Council chiefs and business figures said infection rates are levelling off under the current Tier Two rules and a move to Tier Three is therefore unnecessary. 

The local authority leaders said in a statement that they were ‘continuing to lobby for additional support for all those businesses doing their utmost to operate in a Covid-secure manner in these difficult times without the need to move to Tier Three’.  

However, Birmingham and the West Midlands now look set to move into Tier Three ‘within days’ amid rapidly filling intensive care beds and rising cases 

Mr Street and council leaders – including Ian Ward, the leader of Birmingham City Council – are involved in behind closed doors talks to make sure a full package of support measures and financial backing is in place for affected businesses before the measures come into force.

Mr Ward told Birmingham Live today: ‘Case rate numbers are going up, and we have to do something more. We will be moving into Tier 3.’

The city’s case rate is now above 250 cases per 100,000 people and there are now more than 300 patients with coronavirus in hospital beds at University Hospitals Birmingham, including 34 in ICU.

It comes after ministers last night confirmed all of Nottinghamshire will enter Tier Three from Friday, with off-licences banned from selling alcohol after 9pm, beauty salons ordered to shut and shisha banned.  

Number 10 said Nottinghamshire will be dragged into the toughest bracket to fight its growing outbreak, which has forced hospitals to start cancelling cancer operations to make space of Covid-19 patients. 

Around 1.2million people living in the county will fall under the harshest lockdown, after four of eight local authorities initially escaped the most stringent restrictions.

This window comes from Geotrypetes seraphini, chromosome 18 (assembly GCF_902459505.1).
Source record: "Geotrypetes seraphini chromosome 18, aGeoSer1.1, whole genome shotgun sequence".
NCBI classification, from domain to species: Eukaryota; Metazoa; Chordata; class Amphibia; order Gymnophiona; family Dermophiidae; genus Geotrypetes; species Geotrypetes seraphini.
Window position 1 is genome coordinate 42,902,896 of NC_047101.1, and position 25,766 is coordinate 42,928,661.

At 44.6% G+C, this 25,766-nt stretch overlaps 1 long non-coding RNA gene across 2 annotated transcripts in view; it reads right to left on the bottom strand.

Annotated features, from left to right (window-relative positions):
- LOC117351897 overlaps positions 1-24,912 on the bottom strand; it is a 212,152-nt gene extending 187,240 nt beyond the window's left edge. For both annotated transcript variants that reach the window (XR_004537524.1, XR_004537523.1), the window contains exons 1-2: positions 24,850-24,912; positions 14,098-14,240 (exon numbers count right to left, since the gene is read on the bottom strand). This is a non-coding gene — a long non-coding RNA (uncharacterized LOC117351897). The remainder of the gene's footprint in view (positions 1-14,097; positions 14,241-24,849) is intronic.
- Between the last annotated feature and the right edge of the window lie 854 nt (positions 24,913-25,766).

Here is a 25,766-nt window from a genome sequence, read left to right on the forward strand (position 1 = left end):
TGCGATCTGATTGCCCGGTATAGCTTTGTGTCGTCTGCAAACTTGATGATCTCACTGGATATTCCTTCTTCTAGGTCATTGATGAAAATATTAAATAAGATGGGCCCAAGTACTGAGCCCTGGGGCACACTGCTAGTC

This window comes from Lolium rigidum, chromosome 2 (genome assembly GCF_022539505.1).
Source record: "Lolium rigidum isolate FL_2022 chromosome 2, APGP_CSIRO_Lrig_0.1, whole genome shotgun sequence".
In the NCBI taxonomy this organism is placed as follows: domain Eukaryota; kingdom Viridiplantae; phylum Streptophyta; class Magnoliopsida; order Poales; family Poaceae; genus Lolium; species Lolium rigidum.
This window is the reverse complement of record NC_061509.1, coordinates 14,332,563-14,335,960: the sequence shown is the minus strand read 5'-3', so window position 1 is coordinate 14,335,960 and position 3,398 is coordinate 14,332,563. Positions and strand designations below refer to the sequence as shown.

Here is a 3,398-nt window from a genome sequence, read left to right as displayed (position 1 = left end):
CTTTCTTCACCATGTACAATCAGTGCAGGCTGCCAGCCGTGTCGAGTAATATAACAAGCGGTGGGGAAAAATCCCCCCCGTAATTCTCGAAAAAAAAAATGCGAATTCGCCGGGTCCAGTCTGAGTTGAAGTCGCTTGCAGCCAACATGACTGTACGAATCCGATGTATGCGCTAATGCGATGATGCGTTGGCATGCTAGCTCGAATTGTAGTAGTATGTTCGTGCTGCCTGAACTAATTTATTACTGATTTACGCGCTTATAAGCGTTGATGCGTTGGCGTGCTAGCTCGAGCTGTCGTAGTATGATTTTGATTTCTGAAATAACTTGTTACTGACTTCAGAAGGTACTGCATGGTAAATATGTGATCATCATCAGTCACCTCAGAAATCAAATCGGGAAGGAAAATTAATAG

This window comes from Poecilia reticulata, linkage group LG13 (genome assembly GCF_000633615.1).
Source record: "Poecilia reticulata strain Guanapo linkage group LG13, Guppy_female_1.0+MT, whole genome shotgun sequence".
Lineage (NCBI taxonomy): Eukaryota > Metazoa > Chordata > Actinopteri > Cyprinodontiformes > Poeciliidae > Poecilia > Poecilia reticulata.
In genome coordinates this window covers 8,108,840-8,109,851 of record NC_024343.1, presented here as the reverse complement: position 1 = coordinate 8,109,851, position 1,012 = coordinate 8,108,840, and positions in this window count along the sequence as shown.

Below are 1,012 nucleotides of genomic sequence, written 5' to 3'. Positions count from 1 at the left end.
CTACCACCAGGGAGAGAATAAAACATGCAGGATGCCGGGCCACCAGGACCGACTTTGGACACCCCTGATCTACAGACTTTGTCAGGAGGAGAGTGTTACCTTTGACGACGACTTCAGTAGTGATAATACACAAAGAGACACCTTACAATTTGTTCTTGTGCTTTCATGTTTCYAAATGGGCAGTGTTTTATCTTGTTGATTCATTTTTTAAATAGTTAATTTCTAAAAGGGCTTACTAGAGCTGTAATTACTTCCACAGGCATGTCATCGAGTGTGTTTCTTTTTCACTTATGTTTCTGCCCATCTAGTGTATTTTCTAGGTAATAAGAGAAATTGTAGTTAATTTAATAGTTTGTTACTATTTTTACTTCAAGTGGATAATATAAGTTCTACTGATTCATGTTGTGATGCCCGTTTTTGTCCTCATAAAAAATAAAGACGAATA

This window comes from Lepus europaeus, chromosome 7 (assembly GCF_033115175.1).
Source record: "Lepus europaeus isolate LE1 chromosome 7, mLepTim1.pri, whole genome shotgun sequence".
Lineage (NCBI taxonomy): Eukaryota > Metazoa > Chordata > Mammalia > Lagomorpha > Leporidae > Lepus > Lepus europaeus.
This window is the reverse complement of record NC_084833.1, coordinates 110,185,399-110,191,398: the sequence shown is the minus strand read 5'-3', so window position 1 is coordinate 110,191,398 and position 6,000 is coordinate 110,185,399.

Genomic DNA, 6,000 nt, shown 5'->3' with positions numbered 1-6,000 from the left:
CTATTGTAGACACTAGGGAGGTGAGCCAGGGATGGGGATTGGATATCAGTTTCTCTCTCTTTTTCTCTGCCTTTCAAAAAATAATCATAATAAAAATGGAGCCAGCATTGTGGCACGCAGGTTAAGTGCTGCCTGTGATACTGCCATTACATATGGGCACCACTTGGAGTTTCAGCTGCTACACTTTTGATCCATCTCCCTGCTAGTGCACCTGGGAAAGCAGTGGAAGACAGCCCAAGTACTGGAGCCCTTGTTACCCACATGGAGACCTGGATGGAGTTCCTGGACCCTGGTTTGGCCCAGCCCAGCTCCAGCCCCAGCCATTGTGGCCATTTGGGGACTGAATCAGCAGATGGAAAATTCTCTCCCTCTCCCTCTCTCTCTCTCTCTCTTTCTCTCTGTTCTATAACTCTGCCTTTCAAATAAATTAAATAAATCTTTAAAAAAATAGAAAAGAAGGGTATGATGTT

Local officials have agreed to adopt a series of other tougher measures on top of the standard Tier Three measures, including shutting down cafes, restaurants and social clubs that don’t serve ‘substantial’ meals. Betting shops, car boot sales and auction houses must also close.

Across the entire county, alcohol sales will be banned after 9pm if booze is bought to consume off premises. However, alcohol can still be purchased in pubs and bars alongside a substantial meal up until 10pm. 

Tattoo parlours, tanning and nail salons, piercing services and saunas must close — but all hairdressers, barber salons, cinemas, theatres, ice skating rinks can remain open, under the improvised rules.

Health and Social Care Secretary Matt Hancock said: ‘We have seen infection rates rising sharply across Nottinghamshire, and in close collaboration with local leaders we have agreed on a package of local measures to stop this virus in its tracks.

‘I understand how difficult life is under these restrictions and the impact they have on families and businesses, but we never take these decisions lightly.’ 

Elsewhere, Bristol sparked confusion yesterday by designing its own Tier One Plus level. The move — the first of its kind — will see eight Covid-19 marshals on the street to ensure compliance with national measures, more support for test and trace and messaging to encourage people to stick to the rules.